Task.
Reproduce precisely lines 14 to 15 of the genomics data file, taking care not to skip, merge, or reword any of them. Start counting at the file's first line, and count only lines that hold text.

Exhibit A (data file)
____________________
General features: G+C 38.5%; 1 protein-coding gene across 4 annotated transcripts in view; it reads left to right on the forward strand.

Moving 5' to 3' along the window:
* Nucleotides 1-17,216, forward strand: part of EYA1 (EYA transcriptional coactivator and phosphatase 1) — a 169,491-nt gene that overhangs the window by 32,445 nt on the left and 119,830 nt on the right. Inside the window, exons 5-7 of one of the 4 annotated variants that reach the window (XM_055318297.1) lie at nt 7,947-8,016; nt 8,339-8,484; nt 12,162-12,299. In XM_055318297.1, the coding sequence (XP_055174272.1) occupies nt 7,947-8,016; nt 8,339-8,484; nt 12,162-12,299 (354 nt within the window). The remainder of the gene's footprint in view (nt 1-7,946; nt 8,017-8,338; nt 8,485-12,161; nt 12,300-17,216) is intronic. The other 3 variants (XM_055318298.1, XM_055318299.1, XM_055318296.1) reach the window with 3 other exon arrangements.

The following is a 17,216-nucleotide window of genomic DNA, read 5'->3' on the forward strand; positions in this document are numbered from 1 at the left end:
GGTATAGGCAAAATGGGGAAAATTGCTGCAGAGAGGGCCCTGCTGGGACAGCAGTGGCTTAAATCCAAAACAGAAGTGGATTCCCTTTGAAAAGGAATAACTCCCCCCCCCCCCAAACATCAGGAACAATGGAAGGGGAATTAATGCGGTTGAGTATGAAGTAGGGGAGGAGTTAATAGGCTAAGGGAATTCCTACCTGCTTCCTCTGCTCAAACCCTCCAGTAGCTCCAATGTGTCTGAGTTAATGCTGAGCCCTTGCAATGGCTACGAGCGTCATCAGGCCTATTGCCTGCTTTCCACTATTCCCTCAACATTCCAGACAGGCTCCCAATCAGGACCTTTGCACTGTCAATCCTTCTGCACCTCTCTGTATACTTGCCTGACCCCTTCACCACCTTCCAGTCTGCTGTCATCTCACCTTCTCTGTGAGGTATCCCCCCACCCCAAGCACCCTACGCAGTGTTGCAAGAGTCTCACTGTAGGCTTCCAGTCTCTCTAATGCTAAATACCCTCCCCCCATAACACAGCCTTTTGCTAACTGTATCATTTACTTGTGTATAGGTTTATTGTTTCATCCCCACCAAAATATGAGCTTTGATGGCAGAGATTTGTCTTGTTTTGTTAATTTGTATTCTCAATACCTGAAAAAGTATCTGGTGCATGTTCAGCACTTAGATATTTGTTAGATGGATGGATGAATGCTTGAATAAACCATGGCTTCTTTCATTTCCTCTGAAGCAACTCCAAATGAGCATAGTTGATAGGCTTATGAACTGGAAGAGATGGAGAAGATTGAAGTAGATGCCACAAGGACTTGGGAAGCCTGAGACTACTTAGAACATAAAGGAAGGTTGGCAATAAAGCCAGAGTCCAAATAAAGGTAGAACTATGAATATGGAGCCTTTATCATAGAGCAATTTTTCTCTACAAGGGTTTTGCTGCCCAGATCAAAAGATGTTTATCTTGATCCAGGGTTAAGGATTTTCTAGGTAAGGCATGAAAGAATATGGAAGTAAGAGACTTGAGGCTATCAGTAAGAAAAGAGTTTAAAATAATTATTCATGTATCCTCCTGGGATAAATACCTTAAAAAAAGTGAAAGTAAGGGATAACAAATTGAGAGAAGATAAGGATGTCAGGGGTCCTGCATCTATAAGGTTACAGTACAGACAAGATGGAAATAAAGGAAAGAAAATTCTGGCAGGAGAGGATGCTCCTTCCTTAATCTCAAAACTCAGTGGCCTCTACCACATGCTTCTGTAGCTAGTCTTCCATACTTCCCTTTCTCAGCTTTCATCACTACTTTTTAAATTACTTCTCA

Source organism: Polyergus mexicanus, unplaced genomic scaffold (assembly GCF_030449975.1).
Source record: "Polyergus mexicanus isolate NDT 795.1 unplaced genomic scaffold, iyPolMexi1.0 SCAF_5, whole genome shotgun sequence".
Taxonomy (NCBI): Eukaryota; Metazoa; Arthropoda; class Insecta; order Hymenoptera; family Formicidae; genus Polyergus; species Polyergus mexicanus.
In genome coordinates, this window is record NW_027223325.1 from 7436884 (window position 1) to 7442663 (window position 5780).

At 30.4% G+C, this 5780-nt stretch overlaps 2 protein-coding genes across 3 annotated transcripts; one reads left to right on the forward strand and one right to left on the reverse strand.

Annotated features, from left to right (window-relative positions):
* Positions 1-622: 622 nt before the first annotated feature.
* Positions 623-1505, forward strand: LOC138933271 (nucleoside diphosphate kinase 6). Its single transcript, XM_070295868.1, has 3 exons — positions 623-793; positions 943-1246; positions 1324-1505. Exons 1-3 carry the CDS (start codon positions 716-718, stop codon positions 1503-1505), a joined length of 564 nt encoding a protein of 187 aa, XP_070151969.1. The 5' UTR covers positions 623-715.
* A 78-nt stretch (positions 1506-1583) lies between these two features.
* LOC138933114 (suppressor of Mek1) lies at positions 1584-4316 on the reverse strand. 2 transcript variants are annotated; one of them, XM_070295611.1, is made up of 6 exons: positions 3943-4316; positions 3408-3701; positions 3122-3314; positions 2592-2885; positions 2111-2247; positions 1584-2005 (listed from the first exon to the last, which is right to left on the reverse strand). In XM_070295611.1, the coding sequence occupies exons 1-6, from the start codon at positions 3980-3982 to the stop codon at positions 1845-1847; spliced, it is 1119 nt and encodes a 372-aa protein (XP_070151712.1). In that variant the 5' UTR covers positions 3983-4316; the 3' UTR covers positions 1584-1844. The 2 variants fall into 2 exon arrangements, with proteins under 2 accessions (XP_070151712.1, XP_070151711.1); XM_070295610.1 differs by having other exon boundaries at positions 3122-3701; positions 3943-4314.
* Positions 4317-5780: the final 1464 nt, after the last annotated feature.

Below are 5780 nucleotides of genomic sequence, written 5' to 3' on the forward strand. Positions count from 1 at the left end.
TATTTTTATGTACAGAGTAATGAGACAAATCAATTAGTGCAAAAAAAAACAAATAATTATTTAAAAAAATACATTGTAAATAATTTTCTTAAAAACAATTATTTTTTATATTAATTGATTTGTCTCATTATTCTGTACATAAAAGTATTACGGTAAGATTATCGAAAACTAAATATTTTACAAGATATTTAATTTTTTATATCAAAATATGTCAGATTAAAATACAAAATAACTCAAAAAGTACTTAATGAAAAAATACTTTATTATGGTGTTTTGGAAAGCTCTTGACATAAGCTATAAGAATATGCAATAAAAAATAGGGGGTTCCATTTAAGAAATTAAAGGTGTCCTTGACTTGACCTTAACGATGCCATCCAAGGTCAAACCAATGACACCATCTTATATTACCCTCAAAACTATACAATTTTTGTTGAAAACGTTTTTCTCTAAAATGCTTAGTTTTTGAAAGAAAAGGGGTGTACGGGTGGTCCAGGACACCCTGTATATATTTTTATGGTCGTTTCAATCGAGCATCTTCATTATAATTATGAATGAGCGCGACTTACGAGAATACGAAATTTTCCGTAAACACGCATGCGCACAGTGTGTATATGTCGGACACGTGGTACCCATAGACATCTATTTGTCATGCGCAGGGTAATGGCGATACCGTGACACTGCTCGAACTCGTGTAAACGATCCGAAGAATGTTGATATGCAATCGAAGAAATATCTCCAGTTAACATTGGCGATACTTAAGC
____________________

* A 78-nt stretch (positions 1506-1583) lies between these two features.
* LOC138933114 (suppressor of Mek1) lies at positions 1584-4316 on the reverse strand. 2 transcript variants are annotated; one of them, XM_070295611.1, is made up of 6 exons: positions 3943-4316; positions 3408-3701; positions 3122-3314; positions 2592-2885; positions 2111-2247; positions 1584-2005 (listed from the first exon to the last, which is right to left on the reverse strand). In XM_070295611.1, the coding sequence occupies exons 1-6, from the start codon at positions 3980-3982 to the stop codon at positions 1845-1847; spliced, it is 1119 nt and encodes a 372-aa protein (XP_070151712.1). In that variant the 5' UTR covers positions 3983-4316; the 3' UTR covers positions 1584-1844. The 2 variants fall into 2 exon arrangements, with proteins under 2 accessions (XP_070151712.1, XP_070151711.1); XM_070295610.1 differs by having other exon boundaries at positions 3122-3701; positions 3943-4314.